From the perspective of Cooper intern, Nikki Knox
I recently became Cooper’s first design education intern, and my task this summer is to contribute to the development of Cooper U courses. Last week, I sat in on the Interaction Design course when it was taught in-house at Cooper. I have a background in healthcare architecture and medical products, so Cooper U’s curriculum felt familiar to me and resonated with my own motivations for becoming a designer. What was new to me were the tools for guiding the creative process and the ways in which the instructors encouraged collaboration and discussion. I jotted down a few thoughts to share with anyone who is considering taking the course.
I know what it’s like to feel stuck on old ideas, so I appreciated the “Pretend it’s Magic” exercise. It’s intended to spark creativity in unexpected ways, and to kickstart the generation of big ideas. In the class, we were asked to consider what a “magic” entertainment system would look like. My group explored “disappearing” TV entertainment modules that only leave a 3D projection to engage with. We also imagined a screening system that gets jealous when other viewing devices are present. No more watching TV and using your laptop at the same time – it might make the TV angry! These ideas may seem silly, yet they can help any team overcome self-imposed limitations and reconsider the range of possibility.
We also got in-depth experience in creating personas, providing a way to keep the end-user involved in the product from start to finish. Our team’s persona, DeAndra, is a 35-year-old photographer from Portland, Oregon. Her quote, “Beauty is in the eye of the beholder, and I have many eyes,” summarizes her perspective and beliefs about the photos she takes. She played a vital role in guiding the design of Photo Book, a project that is part of the class. Features such as editing and tagging were designed with DeAndra in mind, helping us avoid designs based on our own preferences and experiences.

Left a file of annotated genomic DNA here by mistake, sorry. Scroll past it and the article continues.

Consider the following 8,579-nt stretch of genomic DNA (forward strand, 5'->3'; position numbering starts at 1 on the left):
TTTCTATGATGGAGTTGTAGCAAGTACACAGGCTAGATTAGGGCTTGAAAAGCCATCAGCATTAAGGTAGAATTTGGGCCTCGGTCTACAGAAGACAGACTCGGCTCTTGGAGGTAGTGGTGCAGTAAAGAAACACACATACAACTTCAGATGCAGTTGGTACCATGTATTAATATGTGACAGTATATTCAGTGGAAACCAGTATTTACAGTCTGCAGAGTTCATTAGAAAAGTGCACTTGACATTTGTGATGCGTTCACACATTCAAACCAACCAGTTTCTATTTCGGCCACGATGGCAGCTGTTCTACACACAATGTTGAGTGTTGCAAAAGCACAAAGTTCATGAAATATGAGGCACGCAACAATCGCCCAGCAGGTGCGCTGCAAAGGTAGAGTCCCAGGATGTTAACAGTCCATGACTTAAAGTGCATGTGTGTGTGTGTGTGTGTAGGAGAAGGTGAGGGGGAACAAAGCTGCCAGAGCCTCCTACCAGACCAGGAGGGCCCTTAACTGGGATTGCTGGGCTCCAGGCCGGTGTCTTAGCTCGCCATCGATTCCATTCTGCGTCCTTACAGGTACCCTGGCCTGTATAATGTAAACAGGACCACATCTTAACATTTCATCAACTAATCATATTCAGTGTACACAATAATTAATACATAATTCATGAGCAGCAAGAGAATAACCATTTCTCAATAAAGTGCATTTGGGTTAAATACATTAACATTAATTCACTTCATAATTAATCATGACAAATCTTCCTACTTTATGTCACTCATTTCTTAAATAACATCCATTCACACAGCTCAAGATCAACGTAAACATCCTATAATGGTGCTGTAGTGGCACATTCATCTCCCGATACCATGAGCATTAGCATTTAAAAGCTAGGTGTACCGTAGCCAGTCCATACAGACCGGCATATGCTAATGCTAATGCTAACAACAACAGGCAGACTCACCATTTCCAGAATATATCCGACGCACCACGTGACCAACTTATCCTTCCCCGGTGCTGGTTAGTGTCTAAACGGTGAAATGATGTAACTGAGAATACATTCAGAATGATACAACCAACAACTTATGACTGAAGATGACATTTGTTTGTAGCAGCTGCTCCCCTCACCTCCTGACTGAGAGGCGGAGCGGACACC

Overall, I found that curriculum fostered curiosity, created a sense of community, and invited storytelling based on design experience. We were encouraged to reflect on our own design processes and to inquire about those of others, which enabled us to learn from Cooper as well as each other.
Of all the conversations we had, it was the questions about the designer’s role in product development that intrigued me the most. In comparison to architecture, interaction design is a new and rapidly expanding field; designers and companies both struggle with determining the relationship between design, business, and engineering. How do engineers and designers work together? What can company executives contribute to the process? How are product managers and marketing departments influencing design? In the class, we explored techniques to help facilitate conversations, as well as tools to help drive and focus design.
Ultimately, Cooper U isn’t about providing standardized answers; it’s more about providing a safe platform upon which big questions could be explored in a group setting. The class reinforced my belief that design extends far beyond implementing creative ideas. The designer’s role can be that of a facilitator — navigating people, resources and ideas through a complicated web of possibilities and responsibilities. I was inspired, and I think you will be, too.
Upcoming IxD (Interaction Design) Courses:
Nov 6-9; Dec 3-6 in Sydney, Australia; Dec 4-7; Jan 15-18; Feb 19-22